Today's breathless China headline: "Chinese Yuan's Drop Is Largest Since Its 2005 Currency Revaluation." Yesterday's headline was even more breathless: "China Currency Plunges Most In Over 5 Years, Biggest Weekly Loss Ever." Reading these headlines, you'd be tempted to think that China was in trouble, but you'd be very wrong.
Here's the "plunge" in the value of the yuan from a big-picture perspective:
That's right, you can barely see the "plunge" when you look at a long-term history of the yuan. Since its all-time high of 6.04 in mid-January, it has dropped a mere 1.7%, to 6.1415. The big story in China continues to be the yuan's impressive strength, not its weakness: it's up 42% vis a vis the dollar in the past 20 years.
And it's not just the yuan appreciating against the dollar. It has appreciated against every currency in the world, and in inflation-adjusted terms as well. As the chart above shows, the real value of the yuan against a large basket of currencies has appreciated by a staggering 85% in the past 20 years. Only the yen has a better record of long-term appreciation: it rose 250% against the dollar from 1970 through 1994 (from 350 yen per dollar to 100).
Spectacular gains in Chinese productivity—which have boosted the size of China's economy by 8-10% per year for the past 20 years—are the main reason the yuan has appreciated. Capital has poured into China, eager to finance and profit from China's impressive progress.
To accommodate the huge increase in the size of China's economy, the Chinese central bank had to expand the Chinese money supply by orders of magnitude. They did this in a very prudent fashion, by buying almost $4 trillion of the capital inflows that China has received over the years. These purchases provided a solid foundation (in the form of an expansion of China's foreign reserves—see chart above) for a necessary expansion of the amount yuan in circulation. (Think of the growth of China's foreign exchange reserves as a proxy for net capital inflows.) Yet even though it bought trillions of dollars with newly-created yuan, the central bank allowed the yuan to appreciate. In a sense, they didn't buy enough dollars and euros, and that created an effective shortage of yuan which could only be resolved via a yuan appreciation.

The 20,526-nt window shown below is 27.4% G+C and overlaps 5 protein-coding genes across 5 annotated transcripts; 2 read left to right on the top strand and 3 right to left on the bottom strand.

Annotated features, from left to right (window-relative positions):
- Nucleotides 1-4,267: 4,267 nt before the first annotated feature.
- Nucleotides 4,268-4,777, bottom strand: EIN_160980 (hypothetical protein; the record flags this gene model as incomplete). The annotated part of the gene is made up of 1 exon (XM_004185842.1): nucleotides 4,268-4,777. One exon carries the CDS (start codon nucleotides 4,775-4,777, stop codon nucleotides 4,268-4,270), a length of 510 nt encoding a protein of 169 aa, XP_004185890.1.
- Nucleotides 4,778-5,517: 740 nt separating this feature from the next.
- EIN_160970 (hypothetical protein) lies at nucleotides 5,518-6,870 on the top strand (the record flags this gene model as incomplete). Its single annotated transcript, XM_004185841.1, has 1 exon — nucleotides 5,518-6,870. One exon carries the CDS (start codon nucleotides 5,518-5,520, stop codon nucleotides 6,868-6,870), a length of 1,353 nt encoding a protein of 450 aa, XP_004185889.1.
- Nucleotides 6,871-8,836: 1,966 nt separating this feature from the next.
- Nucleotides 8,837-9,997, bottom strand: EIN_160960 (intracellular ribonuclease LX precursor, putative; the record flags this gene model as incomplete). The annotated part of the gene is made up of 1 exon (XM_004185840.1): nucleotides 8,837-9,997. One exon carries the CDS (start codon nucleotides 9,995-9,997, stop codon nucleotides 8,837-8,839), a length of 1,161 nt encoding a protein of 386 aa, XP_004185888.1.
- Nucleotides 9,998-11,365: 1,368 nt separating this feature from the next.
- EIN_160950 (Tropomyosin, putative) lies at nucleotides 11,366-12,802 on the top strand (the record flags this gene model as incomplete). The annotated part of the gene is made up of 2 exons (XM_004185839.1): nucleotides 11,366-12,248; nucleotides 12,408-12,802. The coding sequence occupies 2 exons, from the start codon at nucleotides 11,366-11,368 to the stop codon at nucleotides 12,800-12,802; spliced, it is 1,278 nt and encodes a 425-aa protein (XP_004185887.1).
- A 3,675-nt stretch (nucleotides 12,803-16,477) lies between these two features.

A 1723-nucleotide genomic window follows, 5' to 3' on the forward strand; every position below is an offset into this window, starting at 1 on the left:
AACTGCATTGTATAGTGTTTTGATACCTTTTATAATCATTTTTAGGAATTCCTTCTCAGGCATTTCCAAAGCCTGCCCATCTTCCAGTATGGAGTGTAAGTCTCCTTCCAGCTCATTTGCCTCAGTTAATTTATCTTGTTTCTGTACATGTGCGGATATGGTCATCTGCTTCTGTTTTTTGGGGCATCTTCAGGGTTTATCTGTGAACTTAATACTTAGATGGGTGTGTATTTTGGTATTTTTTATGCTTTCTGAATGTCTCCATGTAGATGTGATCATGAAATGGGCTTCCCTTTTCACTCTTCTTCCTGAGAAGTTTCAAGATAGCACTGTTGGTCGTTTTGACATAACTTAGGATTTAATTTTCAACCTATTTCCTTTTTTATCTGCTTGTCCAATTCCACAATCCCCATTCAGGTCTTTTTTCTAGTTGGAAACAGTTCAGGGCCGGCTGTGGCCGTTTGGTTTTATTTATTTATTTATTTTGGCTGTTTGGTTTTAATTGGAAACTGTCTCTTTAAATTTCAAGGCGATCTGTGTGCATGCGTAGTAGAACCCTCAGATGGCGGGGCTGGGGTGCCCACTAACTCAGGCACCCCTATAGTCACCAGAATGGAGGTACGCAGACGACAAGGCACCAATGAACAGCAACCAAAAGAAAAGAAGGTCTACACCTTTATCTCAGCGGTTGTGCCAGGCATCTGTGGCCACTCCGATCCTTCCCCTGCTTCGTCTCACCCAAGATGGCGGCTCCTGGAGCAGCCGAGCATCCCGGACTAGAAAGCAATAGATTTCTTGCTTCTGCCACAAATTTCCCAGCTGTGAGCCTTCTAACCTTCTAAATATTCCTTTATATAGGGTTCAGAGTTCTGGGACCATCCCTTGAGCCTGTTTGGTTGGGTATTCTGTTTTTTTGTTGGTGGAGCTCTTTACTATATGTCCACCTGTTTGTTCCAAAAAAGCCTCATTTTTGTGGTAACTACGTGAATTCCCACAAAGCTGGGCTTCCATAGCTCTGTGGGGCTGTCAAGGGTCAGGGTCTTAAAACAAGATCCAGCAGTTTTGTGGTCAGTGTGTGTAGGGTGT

But as the chart above also shows, China's accumulation of reserves has slowed down significantly over the past few years. That's because the central bank has liberalized capital flows, and the strong appreciation of the yuan has brought China's costs more into line with costs overseas, with the result that the economy has cooled off. With capital inflows "tapering" off, there is much less pressure for the yuan to appreciate. The central bank is correct in allowing (and even encouraging) the yuan to trade more freely. The yuan was on a one-way street (appreciating) for the past 8-9 years, and that can't go on forever. Looking ahead, it's likely that the yuan will bounce around in a relatively stable channel, rather than constantly appreciating. This new perception alone could help reduce capital inflows and avoid any unnecessary or unwarranted "overheating" of the economy.
For the past 15 years or so, Chinese inflation has been very similar to U.S. inflation, as the chart above shows. But since the yuan appreciated against the dollar by about 37% over this same period, Chinese prices effectively rose by roughly that amount relative to U.S. prices. This has made China somewhat less competitive, and that has worked to slow its growth on the margin. But it's still growing by at least 7% a year. And the central bank still has almost $4 trillion of reserves, which makes the yuan potentially the most rock-solid currency on the planet. What's not to like about a growing economy and a strong currency and low inflation?